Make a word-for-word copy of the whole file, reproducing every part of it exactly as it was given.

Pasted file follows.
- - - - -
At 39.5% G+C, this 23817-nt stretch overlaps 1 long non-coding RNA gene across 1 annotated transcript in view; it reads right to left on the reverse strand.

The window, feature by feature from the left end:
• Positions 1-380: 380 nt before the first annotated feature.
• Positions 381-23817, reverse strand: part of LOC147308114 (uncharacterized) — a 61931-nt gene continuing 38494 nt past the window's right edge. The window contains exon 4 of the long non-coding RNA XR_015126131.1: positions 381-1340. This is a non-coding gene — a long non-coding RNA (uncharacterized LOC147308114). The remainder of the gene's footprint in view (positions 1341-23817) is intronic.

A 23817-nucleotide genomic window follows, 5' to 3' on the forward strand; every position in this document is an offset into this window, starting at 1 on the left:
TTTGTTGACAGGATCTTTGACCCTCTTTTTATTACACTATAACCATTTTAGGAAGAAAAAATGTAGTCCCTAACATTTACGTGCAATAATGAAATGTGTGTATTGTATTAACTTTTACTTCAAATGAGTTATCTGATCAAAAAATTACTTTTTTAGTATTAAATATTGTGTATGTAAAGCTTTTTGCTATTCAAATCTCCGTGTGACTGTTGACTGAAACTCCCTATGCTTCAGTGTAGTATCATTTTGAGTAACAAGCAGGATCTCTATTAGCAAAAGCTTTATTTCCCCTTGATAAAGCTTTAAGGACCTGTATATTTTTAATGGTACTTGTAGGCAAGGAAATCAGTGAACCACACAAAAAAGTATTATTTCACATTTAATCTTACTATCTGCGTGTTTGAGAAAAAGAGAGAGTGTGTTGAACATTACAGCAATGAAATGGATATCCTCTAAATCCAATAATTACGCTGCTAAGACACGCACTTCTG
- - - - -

At 39.5% G+C, this 23817-nt stretch overlaps 1 long non-coding RNA gene across 1 annotated transcript in view; it reads right to left on the reverse strand.

The window, feature by feature from the left end:
• Positions 1-380: 380 nt before the first annotated feature.
• Positions 381-23817, reverse strand: part of LOC147308114 (uncharacterized) — a 61931-nt gene continuing 38494 nt past the window's right edge. The window contains exon 4 of the long non-coding RNA XR_015126131.1: positions 381-1340. This is a non-coding gene — a long non-coding RNA (uncharacterized LOC147308114). The remainder of the gene's footprint in view (positions 1341-23817) is intronic.

A 23817-nucleotide genomic window follows, 5' to 3' on the forward strand; every position in this document is an offset into this window, starting at 1 on the left:
TTTGTTGACAGGATCTTTGACCCTCTTTTTATTACACTATAACCATTTTAGGAAGAAAAAATGTAGTCCCTAACATTTACGTGCAATAATGAAATGTGTGTATTGTATTAACTTTTACTTCAAATGAGTTATCTGATCAAAAAATTACTTTTTTAGTATTAAATATTGTGTATGTAAAGCTTTTTGCTATTCAAATCTCCGTGTGACTGTTGACTGAAACTCCCTATGCTTCAGTGTAGTATCATTTTGAGTAACAAGCAGGATCTCTATTAGCAAAAGCTTTATTTCCCCTTGATAAAGCTTTAAGGACCTGTATATTTTTAATGGTACTTGTAGGCAAGGAAATCAGTGAACCACACAAAAAAGTATTATTTCACATTTAATCTTACTATCTGCGTGTTTGAGAAAAAGAGAGAGTGTGTTGAACATTACAGCAATGAAATGGATATCCTCTAAATCCAATAATTACGCTGCTAAGACACGCACTTCTG